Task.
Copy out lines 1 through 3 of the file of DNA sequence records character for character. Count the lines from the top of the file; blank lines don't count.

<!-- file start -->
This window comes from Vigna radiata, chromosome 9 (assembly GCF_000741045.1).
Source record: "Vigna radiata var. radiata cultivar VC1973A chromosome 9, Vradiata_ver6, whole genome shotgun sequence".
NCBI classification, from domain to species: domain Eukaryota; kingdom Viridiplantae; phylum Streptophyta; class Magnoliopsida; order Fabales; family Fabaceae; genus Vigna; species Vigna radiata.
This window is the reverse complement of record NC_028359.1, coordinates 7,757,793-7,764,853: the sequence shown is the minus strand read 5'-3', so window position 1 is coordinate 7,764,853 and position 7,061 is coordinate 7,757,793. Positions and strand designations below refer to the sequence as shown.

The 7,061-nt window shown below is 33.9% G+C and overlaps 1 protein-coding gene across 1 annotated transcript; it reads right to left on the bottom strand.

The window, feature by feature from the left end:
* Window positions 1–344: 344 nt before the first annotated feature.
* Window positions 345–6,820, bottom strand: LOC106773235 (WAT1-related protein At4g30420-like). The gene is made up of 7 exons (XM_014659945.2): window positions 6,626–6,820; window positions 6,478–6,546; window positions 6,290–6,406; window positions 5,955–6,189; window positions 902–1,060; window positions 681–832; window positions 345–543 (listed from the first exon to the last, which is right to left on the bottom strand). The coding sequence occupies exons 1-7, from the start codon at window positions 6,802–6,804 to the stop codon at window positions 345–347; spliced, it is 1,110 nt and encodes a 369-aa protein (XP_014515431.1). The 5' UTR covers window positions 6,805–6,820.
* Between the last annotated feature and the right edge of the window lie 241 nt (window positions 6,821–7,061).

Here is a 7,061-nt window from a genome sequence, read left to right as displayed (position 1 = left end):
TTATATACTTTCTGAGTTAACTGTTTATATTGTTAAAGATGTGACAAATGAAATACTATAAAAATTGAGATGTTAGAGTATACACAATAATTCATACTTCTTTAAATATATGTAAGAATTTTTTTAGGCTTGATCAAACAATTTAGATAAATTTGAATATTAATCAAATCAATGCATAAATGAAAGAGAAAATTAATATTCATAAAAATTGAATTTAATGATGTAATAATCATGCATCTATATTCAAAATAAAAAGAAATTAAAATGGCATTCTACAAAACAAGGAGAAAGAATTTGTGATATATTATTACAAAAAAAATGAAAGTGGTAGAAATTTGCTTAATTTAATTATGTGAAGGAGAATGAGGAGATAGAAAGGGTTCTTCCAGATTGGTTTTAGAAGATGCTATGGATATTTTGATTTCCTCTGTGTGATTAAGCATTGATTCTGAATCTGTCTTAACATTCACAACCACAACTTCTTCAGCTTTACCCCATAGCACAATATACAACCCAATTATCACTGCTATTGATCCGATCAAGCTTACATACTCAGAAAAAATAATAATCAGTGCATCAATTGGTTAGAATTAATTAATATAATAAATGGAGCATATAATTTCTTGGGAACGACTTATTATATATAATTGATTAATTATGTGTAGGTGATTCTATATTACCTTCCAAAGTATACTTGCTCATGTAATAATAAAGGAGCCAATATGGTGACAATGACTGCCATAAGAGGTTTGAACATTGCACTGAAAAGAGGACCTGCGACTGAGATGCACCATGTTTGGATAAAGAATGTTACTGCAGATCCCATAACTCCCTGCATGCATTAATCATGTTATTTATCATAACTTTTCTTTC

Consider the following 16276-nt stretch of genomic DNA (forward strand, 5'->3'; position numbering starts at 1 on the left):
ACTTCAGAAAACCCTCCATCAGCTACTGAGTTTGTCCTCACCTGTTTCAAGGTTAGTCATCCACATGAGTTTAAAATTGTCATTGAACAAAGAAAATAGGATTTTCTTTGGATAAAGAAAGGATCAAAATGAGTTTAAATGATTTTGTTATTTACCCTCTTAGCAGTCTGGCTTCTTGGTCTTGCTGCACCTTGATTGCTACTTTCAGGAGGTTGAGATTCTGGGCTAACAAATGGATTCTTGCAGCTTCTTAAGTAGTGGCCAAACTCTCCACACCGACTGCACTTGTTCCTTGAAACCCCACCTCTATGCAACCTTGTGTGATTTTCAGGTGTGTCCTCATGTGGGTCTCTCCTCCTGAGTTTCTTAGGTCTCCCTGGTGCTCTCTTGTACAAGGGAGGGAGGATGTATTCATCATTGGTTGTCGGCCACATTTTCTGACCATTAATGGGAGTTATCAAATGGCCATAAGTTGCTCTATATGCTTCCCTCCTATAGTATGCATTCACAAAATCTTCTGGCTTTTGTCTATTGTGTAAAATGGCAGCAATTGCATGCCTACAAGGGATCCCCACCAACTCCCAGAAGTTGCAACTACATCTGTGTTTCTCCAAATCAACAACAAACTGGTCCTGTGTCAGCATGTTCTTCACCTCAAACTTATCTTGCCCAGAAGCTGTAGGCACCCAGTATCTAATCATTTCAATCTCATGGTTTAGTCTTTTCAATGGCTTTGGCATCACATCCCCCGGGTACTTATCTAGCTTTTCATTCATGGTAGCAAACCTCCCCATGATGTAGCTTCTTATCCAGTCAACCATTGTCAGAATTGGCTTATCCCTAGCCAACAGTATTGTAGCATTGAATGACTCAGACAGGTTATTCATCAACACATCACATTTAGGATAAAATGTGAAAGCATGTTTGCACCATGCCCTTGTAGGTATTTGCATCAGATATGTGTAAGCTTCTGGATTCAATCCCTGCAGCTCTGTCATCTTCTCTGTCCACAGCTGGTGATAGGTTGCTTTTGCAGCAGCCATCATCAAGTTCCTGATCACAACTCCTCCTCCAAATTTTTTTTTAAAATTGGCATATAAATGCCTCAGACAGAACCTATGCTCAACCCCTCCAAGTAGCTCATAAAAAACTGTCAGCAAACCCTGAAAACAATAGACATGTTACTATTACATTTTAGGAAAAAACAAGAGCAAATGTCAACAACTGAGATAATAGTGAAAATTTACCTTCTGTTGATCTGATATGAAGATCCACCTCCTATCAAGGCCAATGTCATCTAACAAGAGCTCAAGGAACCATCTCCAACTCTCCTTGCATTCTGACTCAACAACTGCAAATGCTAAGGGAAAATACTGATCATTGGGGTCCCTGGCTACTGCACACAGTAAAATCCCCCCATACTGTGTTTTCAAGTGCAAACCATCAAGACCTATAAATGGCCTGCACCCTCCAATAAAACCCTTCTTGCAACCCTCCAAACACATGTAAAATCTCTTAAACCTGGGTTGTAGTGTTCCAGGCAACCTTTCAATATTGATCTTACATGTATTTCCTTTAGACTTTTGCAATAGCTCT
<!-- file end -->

This window comes from Vigna radiata, chromosome 9 (assembly GCF_000741045.1).
Source record: "Vigna radiata var. radiata cultivar VC1973A chromosome 9, Vradiata_ver6, whole genome shotgun sequence".
NCBI classification, from domain to species: domain Eukaryota; kingdom Viridiplantae; phylum Streptophyta; class Magnoliopsida; order Fabales; family Fabaceae; genus Vigna; species Vigna radiata.